Robbin Wenzoski is among the chainsaw artists selected to carve beauty out of the devastation caused by a tornado that ripped through Leamington on June 6, 2010, destroying 200-year-old trees in the town's heritage Seacliff Park on the shores of Lake Erie. He chose a black ash with a slight lean for his sculpture. 'I immediately thought, ‘this tree’s got to be a lighthouse,' '
he said. Wenzoski and his wife spent nearly eight days in Seacliff Park during a wet April, turning the 17-foot-tall tree trunk into a lighthouse, in recognition of the lakeside town’s nautical links. (Photo courtesy Robbin Wenzoski)

Chainsaw artists give heritage trees in Leamington
a new lease on life after tornado rips through Seacliff Park

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Early in the morning of Sunday, June 6, 2010, a tornado struck the north shore of Lake Erie and cut a swath of destruction from the village of Colchester in Essex down to neighbouring Kingsville and down to the Town of Leamington. While no one was seriously injured, homes and other structures were severely damaged, and 200-year-old trees were uprooted or torn in half. Leamington’s waterfront Seacliff Park, in the midst of a major renovation, was decimated.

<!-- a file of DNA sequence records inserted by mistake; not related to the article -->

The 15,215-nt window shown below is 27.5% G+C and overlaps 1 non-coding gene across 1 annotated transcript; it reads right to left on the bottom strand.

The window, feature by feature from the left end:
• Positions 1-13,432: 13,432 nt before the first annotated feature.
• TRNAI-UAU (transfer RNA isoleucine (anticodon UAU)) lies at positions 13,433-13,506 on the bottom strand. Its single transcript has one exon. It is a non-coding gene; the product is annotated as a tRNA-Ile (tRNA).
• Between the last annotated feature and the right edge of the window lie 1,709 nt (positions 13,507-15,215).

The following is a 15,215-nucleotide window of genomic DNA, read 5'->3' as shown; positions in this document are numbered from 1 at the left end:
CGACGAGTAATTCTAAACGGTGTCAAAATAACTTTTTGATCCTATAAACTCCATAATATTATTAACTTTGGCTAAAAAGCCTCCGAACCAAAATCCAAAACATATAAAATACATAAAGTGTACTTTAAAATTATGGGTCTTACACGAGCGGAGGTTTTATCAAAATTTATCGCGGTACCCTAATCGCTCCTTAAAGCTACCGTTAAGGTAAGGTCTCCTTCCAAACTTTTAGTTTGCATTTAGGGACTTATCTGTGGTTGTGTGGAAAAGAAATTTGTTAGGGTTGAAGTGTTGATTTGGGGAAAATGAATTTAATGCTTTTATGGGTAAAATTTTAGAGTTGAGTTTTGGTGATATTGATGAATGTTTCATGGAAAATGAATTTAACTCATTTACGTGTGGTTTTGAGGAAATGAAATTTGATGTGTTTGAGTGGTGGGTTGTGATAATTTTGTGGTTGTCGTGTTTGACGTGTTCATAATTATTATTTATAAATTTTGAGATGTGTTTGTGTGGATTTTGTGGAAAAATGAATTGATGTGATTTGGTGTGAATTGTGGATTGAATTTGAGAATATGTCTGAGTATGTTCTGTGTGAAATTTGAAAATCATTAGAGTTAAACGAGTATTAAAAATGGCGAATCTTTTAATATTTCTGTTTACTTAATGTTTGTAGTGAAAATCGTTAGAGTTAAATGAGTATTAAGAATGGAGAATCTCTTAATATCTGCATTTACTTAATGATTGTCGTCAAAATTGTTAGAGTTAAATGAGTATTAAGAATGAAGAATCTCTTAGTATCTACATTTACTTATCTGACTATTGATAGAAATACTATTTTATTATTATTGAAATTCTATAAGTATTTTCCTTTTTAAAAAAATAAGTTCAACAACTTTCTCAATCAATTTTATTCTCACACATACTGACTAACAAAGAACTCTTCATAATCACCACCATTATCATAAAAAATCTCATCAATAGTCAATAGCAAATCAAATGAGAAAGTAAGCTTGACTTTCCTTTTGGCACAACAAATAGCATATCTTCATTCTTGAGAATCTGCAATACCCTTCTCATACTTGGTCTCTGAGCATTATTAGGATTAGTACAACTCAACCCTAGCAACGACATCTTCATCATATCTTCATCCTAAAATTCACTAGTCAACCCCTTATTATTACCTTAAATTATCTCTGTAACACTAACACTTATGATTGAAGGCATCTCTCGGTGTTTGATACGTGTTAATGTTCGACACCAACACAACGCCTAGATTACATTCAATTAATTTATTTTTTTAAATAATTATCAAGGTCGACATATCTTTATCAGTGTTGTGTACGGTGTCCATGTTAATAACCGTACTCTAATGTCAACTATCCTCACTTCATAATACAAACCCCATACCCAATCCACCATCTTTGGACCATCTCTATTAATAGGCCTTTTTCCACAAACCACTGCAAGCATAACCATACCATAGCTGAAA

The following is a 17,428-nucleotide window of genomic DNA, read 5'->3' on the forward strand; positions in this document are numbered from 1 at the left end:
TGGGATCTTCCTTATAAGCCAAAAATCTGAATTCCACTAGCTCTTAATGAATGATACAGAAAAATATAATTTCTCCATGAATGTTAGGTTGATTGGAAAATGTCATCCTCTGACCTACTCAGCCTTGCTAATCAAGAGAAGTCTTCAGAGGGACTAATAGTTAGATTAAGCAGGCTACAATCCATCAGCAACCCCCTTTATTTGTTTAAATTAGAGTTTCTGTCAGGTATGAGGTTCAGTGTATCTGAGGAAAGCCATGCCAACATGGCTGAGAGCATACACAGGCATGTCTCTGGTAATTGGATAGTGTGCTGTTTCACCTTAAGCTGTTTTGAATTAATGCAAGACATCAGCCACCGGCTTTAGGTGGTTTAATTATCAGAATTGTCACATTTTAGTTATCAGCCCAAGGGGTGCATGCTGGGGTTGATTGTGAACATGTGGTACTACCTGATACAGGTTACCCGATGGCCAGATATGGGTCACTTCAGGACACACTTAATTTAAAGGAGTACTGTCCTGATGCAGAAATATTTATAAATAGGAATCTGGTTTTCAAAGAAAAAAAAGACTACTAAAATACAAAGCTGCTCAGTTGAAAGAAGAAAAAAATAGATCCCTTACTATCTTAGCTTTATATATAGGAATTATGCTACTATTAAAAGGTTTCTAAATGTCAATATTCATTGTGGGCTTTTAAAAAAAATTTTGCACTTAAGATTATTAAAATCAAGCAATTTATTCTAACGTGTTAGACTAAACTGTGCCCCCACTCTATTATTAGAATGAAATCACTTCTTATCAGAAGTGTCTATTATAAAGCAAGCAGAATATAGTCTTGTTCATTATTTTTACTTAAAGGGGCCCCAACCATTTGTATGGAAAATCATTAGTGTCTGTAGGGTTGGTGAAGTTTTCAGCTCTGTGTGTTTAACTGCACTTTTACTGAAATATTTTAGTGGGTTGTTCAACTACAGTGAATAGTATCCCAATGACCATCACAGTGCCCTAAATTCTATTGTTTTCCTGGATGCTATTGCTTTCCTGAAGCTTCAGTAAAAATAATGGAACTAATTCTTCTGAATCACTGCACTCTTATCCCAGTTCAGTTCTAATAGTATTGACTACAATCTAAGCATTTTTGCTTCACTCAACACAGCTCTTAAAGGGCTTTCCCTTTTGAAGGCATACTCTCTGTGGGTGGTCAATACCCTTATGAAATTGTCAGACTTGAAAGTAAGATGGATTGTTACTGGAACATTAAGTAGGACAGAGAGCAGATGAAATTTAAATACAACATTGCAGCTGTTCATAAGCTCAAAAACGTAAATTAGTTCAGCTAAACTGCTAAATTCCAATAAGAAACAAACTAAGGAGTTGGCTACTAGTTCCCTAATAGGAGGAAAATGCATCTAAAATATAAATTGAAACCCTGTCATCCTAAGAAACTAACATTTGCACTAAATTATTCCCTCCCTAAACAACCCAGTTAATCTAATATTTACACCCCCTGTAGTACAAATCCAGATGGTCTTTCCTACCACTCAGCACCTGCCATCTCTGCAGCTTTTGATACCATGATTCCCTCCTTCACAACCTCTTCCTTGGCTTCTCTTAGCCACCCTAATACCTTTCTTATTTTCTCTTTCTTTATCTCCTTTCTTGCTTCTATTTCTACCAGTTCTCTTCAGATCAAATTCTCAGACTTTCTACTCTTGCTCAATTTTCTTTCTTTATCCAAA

It was a sad day for the community of 31,000, best known as Canada’s Tomato Capital. Hundreds of beautiful old trees were destroyed, most of them between Seacliff Drive and Lake Erie, in Leamington’s west end.  

Fast-forward to June 2011, and the efforts of a community that has come together to rebuild are everywhere. Homes, greenhouses and docks have been replaced, and Seacliff Park reconstructed. And while little could be done to replace the hundreds of magnificent trees that took nature six to eight generations to bring to their full majesty, and mere seconds to smash to kindling wood, something wonderful has been carved out of all that devastation.